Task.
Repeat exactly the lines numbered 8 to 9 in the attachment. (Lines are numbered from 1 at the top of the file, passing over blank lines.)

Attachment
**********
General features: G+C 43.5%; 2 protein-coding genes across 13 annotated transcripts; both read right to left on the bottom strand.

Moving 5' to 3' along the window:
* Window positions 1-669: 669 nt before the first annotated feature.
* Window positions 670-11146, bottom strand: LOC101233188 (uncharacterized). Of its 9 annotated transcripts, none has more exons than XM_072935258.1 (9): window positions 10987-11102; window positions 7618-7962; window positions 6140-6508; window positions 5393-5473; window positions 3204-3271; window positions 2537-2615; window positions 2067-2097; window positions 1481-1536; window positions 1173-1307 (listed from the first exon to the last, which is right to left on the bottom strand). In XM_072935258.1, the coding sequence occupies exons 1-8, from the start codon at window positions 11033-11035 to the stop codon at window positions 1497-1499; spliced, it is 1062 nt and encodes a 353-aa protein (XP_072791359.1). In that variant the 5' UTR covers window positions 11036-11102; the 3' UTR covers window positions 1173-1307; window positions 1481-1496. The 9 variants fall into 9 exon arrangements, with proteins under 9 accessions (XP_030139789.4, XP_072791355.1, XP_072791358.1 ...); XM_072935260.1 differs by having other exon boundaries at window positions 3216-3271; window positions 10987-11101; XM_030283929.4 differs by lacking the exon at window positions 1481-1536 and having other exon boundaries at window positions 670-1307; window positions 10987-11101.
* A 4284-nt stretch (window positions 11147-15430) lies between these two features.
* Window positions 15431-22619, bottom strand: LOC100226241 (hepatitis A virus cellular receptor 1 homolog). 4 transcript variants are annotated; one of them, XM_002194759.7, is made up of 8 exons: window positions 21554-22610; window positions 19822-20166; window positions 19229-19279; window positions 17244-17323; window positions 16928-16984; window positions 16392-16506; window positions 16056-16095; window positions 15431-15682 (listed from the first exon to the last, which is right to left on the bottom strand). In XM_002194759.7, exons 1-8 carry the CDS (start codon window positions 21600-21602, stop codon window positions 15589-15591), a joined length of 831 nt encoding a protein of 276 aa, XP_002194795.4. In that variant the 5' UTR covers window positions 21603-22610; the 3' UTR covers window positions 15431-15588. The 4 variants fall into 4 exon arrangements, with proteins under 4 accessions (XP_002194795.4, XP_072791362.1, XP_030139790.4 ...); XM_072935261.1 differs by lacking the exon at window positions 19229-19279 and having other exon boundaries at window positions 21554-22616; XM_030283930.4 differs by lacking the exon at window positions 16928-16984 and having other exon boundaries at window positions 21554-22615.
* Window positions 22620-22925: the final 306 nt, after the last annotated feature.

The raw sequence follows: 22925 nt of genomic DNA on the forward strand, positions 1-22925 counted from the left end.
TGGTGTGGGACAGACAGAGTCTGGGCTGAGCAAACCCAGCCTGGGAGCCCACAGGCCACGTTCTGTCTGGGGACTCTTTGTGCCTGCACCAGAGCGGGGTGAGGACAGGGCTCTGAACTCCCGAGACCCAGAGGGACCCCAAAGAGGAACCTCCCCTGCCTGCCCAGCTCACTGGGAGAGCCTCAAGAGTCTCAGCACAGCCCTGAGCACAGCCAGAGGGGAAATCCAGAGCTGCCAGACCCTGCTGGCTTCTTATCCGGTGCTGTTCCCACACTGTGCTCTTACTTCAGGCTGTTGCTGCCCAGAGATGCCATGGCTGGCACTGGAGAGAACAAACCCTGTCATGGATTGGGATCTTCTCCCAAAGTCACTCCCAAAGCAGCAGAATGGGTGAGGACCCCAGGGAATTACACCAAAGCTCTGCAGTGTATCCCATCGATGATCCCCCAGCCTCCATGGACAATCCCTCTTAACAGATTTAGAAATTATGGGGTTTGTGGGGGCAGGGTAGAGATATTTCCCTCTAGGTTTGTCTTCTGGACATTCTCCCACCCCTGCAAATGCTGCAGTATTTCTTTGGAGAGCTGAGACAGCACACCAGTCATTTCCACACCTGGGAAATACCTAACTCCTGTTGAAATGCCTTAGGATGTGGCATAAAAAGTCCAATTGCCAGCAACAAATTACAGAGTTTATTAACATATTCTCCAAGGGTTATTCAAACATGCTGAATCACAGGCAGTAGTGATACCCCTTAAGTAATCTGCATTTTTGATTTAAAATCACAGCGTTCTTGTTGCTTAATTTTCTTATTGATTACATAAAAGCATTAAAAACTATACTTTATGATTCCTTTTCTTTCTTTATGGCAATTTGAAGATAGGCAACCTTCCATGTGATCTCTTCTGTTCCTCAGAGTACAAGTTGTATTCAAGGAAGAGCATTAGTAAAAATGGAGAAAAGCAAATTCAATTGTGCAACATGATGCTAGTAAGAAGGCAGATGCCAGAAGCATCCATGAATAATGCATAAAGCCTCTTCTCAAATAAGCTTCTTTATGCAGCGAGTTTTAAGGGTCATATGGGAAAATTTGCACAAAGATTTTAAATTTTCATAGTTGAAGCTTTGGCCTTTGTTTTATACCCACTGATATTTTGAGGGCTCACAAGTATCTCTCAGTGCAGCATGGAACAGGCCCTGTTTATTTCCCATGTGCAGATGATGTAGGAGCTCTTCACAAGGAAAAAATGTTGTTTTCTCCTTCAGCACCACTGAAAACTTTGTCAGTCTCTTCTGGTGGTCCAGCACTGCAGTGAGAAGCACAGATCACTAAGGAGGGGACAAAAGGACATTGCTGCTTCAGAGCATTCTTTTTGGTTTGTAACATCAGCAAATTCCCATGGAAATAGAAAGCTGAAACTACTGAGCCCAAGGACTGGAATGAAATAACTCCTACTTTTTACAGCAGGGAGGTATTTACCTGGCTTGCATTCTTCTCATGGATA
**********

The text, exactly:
The raw sequence follows: 22925 nt of genomic DNA on the forward strand, positions 1-22925 counted from the left end.
TGGTGTGGGACAGACAGAGTCTGGGCTGAGCAAACCCAGCCTGGGAGCCCACAGGCCACGTTCTGTCTGGGGACTCTTTGTGCCTGCACCAGAGCGGGGTGAGGACAGGGCTCTGAACTCCCGAGACCCAGAGGGACCCCAAAGAGGAACCTCCCCTGCCTGCCCAGCTCACTGGGAGAGCCTCAAGAGTCTCAGCACAGCCCTGAGCACAGCCAGAGGGGAAATCCAGAGCTGCCAGACCCTGCTGGCTTCTTATCCGGTGCTGTTCCCACACTGTGCTCTTACTTCAGGCTGTTGCTGCCCAGAGATGCCATGGCTGGCACTGGAGAGAACAAACCCTGTCATGGATTGGGATCTTCTCCCAAAGTCACTCCCAAAGCAGCAGAATGGGTGAGGACCCCAGGGAATTACACCAAAGCTCTGCAGTGTATCCCATCGATGATCCCCCAGCCTCCATGGACAATCCCTCTTAACAGATTTAGAAATTATGGGGTTTGTGGGGGCAGGGTAGAGATATTTCCCTCTAGGTTTGTCTTCTGGACATTCTCCCACCCCTGCAAATGCTGCAGTATTTCTTTGGAGAGCTGAGACAGCACACCAGTCATTTCCACACCTGGGAAATACCTAACTCCTGTTGAAATGCCTTAGGATGTGGCATAAAAAGTCCAATTGCCAGCAACAAATTACAGAGTTTATTAACATATTCTCCAAGGGTTATTCAAACATGCTGAATCACAGGCAGTAGTGATACCCCTTAAGTAATCTGCATTTTTGATTTAAAATCACAGCGTTCTTGTTGCTTAATTTTCTTATTGATTACATAAAAGCATTAAAAACTATACTTTATGATTCCTTTTCTTTCTTTATGGCAATTTGAAGATAGGCAACCTTCCATGTGATCTCTTCTGTTCCTCAGAGTACAAGTTGTATTCAAGGAAGAGCATTAGTAAAAATGGAGAAAAGCAAATTCAATTGTGCAACATGATGCTAGTAAGAAGGCAGATGCCAGAAGCATCCATGAATAATGCATAAAGCCTCTTCTCAAATAAGCTTCTTTATGCAGCGAGTTTTAAGGGTCATATGGGAAAATTTGCACAAAGATTTTAAATTTTCATAGTTGAAGCTTTGGCCTTTGTTTTATACCCACTGATATTTTGAGGGCTCACAAGTATCTCTCAGTGCAGCATGGAACAGGCCCTGTTTATTTCCCATGTGCAGATGATGTAGGAGCTCTTCACAAGGAAAAAATGTTGTTTTCTCCTTCAGCACCACTGAAAACTTTGTCAGTCTCTTCTGGTGGTCCAGCACTGCAGTGAGAAGCACAGATCACTAAGGAGGGGACAAAAGGACATTGCTGCTTCAGAGCATTCTTTTTGGTTTGTAACATCAGCAAATTCCCATGGAAATAGAAAGCTGAAACTACTGAGCCCAAGGACTGGAATGAAATAACTCCTACTTTTTACAGCAGGGAGGTATTTACCTGGCTTGCATTCTTCTCATGGATA